The Oak (Ward)/Chapter VII
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The Tree―Its Root System
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the tree—its root-system.
We may now suppose the young oak-plant to be rapidly developing into a tree. Technically the seedling is said to be a plant after the first year, and when it reaches the height of a few feet the young tree is called a sapling; these ideas are by no means well defined, however, and we may regard them as arbitrary terms of little or no scientific value.
The principal changes which are noticeable as the little tree grows larger are the gradual increase in the length and thickness of the stem, and in the number and spread of the branches put forth year after year. Corresponding with these increments, each spring sees a greater number of leaves than the one before, and it is easy to prove that the roots also become more numerous and complex each season.
The above simply expresses certain facts of observation, but it is more accurate to link them together as follows:
In each successive season of growth the young oak develops more leaves than it did before—in other words, the total area of the leaf-surface exposed to the air and sunlight is larger each successive summer than it was the previous one. Several very important consequences follow from this. In the first place, the larger area of leaf-surface evaporates more water than before, and as this water is derived from the soil the absorbing surface of the roots has to increase, or the larger supplies needed could not be obtained. In the second place, these larger and larger quantities of water require corresponding increase in the sectional area of the pipes or water conduits—i.e., the vessels of the wood—through which they have to pass in order to reach the leaves. This is insured by the increase in diameter of the stem and main root and their chief branches, a larger number of vessels, etc., being added each season. In the third place, as the leaf-crown enlarges its weight increases, and the surface it exposes to the swaying action of the wind is correspondingly greater; consequently the necessity arises for more strength and rigidity in the supporting stem, and for a larger hold on the soil on the part of the root-system, which has to withstand the lever action of the swaying tree. These needs, again, are met by the thickening of the woody parts of the shoot-axis and roots, and by the greater spread and increased number of points of contact in the soil of the latter.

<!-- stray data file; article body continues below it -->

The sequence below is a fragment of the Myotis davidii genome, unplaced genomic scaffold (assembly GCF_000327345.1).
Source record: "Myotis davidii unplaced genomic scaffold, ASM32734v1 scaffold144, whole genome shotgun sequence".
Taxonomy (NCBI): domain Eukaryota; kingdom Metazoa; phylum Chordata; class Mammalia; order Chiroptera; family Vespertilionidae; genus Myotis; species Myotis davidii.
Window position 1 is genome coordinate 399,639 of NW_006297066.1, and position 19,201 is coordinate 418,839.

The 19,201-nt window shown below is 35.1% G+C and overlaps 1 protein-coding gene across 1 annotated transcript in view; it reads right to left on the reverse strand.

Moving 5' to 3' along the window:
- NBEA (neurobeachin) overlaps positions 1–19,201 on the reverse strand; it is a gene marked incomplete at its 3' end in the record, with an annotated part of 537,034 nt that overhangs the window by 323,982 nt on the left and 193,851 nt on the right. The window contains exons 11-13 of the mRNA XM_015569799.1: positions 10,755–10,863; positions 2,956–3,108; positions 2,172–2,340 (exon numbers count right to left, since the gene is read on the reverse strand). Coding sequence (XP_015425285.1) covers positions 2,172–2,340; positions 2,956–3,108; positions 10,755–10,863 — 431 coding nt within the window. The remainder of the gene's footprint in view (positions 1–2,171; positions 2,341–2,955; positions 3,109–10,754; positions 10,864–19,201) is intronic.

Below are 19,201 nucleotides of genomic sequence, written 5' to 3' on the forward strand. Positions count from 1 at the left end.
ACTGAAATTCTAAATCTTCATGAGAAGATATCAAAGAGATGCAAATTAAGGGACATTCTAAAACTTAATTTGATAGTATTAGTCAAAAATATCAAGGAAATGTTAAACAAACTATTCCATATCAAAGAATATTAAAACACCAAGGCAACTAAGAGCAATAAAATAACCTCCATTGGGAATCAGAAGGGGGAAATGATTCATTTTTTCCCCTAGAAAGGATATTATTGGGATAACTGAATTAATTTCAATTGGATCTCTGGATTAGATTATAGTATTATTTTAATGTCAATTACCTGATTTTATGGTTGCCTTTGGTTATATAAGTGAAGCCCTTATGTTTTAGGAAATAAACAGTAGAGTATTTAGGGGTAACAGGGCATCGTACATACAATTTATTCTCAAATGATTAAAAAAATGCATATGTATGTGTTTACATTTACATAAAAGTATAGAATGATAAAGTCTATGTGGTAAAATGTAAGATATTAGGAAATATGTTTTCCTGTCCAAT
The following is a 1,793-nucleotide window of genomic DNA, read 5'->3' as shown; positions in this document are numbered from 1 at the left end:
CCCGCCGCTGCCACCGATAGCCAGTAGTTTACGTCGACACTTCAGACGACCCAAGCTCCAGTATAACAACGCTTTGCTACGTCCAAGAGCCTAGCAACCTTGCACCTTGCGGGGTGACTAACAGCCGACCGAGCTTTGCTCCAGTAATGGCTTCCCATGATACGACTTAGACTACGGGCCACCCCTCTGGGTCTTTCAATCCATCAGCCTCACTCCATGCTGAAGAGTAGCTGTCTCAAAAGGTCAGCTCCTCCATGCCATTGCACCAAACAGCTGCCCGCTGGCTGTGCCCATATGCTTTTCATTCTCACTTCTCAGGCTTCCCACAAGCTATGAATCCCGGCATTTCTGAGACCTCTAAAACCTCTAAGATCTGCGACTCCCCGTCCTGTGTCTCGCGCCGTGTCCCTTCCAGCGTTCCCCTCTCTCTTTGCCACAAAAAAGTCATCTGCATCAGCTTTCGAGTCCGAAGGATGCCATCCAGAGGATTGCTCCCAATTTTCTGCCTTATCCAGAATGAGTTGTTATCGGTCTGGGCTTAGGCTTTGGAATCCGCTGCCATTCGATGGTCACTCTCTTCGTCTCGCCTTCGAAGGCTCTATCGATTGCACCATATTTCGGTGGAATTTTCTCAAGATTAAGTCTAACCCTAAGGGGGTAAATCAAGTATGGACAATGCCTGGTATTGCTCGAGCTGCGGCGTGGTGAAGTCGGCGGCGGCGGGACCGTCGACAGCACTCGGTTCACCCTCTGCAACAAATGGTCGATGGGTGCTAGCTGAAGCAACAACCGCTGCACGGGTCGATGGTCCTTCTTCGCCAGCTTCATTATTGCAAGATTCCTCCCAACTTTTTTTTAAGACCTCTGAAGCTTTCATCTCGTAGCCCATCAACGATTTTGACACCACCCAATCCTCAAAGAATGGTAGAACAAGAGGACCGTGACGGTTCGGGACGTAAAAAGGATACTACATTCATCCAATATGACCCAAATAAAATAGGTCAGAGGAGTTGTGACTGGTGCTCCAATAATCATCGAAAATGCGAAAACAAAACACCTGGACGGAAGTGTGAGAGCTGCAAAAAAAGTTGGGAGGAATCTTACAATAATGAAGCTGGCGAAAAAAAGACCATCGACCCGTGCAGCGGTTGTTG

Correlated with these phenomena we have the increased leaf-surface playing the part of an enlarging manufactory, which turns out increased supplies of constructive materials each summer; for it is in the leaves that the substances for making new roots and shoots, new wood, and new leaves, etc., are constructed. It is in the increased area of this leaf laboratory that the larger supplies of salts, dissolved in the larger quantities of water from the soil, are brought into relations with the increased quantities of carbonaceous substance obtained from the air in the chlorophyll corpuscles, and consequently a larger yield of plant-forming materials is possible to meet the demands of the ever-growing organs.